@uray: that works in this particular case, but it's not a general solution. Consider Maciej's example of .patch.lzma. A better heuristic would be to consider the string after the last .: if it's a compression suffix (.7z, .bz2, .gz, ...), continue stripping. –  Gilles Sep 4 '10 at 13:15
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You might simplify matters by just doing pattern matching on the filename rather than extracting the extension twice:

case "$filename" in
    *.tar.bz2) bunzip_then_untar ;;
    *.bz2)     bunzip_only ;;
    *.tar.gz)  untar_with -z ;;
    *.tgz)     untar_with -z ;;
    *.gz)      gunzip_only ;;
    *.zip)     unzip ;;
    *.7z)      do something ;;
    *)         do nothing ;;
esac
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$ echo "thisfile.txt"|awk -F . '{print $NF}'

Comments on this here: http://liquidat.wordpress.com/2007/09/29/short-tip-get-file-extension-in-shell-script/

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not work for .tar.gz extension –  uray Sep 4 '10 at 12:02
    
Well a .tar.gz is actually a tar inside a gzip file so it does work in the sense that it removes a gz extension from a gzip file. –  Chris Sep 4 '10 at 15:24
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One day I've created those tricky functions:

# args: string how_many
function get_last_letters(){ echo ${1:${#1}-$2:$2}; }
function cut_last_letters(){ echo ${1:0:${#1}-$2}; }

I've found this straightforward approach, very useful in many cases, not only when it goes about extensions.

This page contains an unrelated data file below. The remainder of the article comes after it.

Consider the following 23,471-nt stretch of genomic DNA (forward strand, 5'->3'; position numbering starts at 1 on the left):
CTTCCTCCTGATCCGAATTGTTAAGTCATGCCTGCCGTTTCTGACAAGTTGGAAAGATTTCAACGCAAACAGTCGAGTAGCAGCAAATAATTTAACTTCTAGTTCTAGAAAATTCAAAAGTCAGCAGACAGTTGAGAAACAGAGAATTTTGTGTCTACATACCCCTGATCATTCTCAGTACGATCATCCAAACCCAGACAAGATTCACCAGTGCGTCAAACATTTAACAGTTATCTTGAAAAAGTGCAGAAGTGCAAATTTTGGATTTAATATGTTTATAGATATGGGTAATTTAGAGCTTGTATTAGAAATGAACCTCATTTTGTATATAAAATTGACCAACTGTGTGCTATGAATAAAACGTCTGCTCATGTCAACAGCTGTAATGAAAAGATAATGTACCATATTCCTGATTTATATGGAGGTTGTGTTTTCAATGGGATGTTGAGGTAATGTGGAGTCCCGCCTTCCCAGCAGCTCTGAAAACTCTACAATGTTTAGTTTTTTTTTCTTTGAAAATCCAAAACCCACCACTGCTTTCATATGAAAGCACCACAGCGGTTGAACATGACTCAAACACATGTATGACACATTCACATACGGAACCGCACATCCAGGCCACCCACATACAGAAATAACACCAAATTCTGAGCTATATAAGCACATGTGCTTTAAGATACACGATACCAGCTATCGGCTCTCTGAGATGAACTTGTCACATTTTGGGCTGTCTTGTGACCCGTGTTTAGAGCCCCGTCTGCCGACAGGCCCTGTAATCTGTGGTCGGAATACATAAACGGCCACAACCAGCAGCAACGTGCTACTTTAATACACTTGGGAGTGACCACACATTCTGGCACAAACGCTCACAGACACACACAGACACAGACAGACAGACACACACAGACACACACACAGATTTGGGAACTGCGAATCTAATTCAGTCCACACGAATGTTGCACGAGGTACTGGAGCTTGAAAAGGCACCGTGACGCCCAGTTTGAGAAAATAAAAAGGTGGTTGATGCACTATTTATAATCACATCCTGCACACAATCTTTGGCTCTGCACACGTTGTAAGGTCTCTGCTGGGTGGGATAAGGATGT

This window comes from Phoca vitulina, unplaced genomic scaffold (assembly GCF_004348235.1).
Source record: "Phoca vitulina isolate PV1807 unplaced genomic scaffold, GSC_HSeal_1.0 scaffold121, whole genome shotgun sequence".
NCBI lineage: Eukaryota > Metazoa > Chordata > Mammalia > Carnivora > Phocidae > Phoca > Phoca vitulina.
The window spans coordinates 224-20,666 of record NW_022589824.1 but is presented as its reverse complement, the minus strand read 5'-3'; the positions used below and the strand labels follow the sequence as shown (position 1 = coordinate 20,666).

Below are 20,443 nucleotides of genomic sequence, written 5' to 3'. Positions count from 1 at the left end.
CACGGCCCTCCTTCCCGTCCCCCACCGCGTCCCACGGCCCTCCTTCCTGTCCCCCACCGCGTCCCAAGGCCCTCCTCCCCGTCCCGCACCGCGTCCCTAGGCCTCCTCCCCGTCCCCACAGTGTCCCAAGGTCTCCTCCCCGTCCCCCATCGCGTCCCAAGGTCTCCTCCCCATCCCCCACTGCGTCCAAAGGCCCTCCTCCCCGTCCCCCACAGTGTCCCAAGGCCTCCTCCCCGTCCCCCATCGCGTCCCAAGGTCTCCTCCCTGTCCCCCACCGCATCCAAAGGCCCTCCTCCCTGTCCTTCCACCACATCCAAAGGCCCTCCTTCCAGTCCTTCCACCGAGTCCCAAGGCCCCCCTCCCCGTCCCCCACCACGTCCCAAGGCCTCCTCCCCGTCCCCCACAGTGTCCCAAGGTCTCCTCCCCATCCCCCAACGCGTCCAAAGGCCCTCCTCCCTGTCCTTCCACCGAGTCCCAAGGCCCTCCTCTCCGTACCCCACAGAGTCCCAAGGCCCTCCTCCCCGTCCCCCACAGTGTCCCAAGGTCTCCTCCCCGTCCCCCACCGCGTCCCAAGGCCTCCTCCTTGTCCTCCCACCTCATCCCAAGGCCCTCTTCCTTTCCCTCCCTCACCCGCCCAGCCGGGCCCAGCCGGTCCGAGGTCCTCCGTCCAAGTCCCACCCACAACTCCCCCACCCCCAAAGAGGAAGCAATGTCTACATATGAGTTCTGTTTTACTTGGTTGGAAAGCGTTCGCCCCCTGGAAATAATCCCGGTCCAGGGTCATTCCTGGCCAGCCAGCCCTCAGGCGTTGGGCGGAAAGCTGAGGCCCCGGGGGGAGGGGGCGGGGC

For checking extensions - It's simple and reliable

~$ get_last_letters file.bz2 4
.bz2
~$ get_last_letters file.0.tar.bz2 4
.bz2

For cutting-off extension:

~$ cut_last_letters file.0.tar.bz2 4
file.0.tar

For changing extension:

~$ echo $(cut_last_letters file.0.tar.bz2 4).gz
file.0.tar.gz

Or, if you like "handy functions:

~$ function cut_last_letters_and_add(){ echo ${1:0:${#1}-$2}"$3"; }
~$ cut_last_letters_and_add file.0.tar.bz2 4 .gz
file.0.tar.gz

P.S. If you liked those functions or found them usedfull, please refer to this post :) (and hopefully put a comment).

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echo ${filename#$(echo $filename | sed 's/\.[^[:digit:]].*$//g;')}

For example:

% echo $filename
2.6.35-zen2.patch.lzma
% echo ${filename#$(echo $filename | sed 's/\.[^[:digit:]].*$//g;')}
.patch.lzma
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Does not work for all cases. Try with 'foo.7z' –  axel_c Sep 4 '10 at 12:19
    
You need quotes, and better use printf in case the file name contains a backslash or begins with -: "${filename#$(printf %s "$filename" | sed 's/\.[^[:digit:]].*$//g;')}" –  Gilles Sep 4 '10 at 12:20
    
@axel_c: right, and I've implemented the same specification as Maciej as an example. What heuristic do you suggest that's better than “begins with a letter”? –  Gilles Sep 4 '10 at 12:22
1  
@Gilles: i just think there's not a solution unless you use a precomputed list of known extensions, because an extension can be anything. –  axel_c Sep 4 '10 at 12:42
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i solved it using this:

filename=`basename $filepath`
fileext=${filename##*.}
fileext2=${filename%.*}
fileext3=${fileext2##*.}
if [ "$fileext3" == "tar" ]; then
    fileext="tar."$fileext
fi

but this only work for known archiving type, in this case only tar